Thursday, October 31, 2013

Eccoci: Drinking in The Carbon Footprint

By: Eric Guido

I think by now we've all heard of the carbon footprint. Each and every one of us creates a quantifiable amount of harm to our atmosphere, or planet in general, every day of our lives. We all take, in some way shape or form, and it's through this constant abuse (multiplied by 7 billion people) that our planet is slowly declining into toxicity. It's difficult to see how a single person can make a difference against these staggering numbers. Yet, to do nothing is to simply be another cog in the machine that's polluting us all. It's a pretty grim thought, but the fact is that the idea of a zero carbon footprint is catching on. It's pretty simple really; if you can estimate how much a person or business takes from the earth--then you can estimate how much they can give back in exchange to make up for it.

So what prompted my tree hugging sermon today? Believe it or not, it was a winery: Eccociwine. By now, all of my readers know that I'm a big fan of natural, sustainable, organic and bio-dynamic wines. I'm certainly not someone who would shun any winery for not following these principles, but it is a noble cause--and in my opinion, it shows in the finished product. That's where Eccociwine comes in.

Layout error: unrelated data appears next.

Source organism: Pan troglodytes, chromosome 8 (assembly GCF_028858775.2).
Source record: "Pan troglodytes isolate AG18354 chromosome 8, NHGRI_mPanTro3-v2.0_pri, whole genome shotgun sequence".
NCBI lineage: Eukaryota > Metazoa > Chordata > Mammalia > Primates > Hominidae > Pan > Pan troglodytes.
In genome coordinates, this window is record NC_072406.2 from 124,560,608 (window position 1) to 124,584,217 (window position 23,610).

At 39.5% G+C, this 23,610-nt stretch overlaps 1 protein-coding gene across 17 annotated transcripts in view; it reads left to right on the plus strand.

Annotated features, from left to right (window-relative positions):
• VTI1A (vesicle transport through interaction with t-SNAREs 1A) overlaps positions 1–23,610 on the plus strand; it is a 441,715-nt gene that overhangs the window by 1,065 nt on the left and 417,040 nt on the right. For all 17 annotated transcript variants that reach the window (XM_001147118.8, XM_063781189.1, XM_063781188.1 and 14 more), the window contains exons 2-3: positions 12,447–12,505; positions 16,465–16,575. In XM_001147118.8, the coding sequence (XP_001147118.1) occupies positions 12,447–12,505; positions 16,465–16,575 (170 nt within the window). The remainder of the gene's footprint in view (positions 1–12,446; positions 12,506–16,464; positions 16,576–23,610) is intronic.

Eccociwine is located in the province of Girona, Spain, about two hours north of Barcelona, at the foot of an inactive volcano and surrounded by a natural park preserve. It's a winery that is built on the principle of restoring an equilibrium with nature while creating wines of inspiring quality and focus. Wines that reflect the land, from soil that has never been treated with chemicals or subjected to industrial abuse. Call it virgin terroir, if you will. From what I've tasted, and considering that the vines were only planted in 2004, there will be great things coming from Eccociwine in the years to come.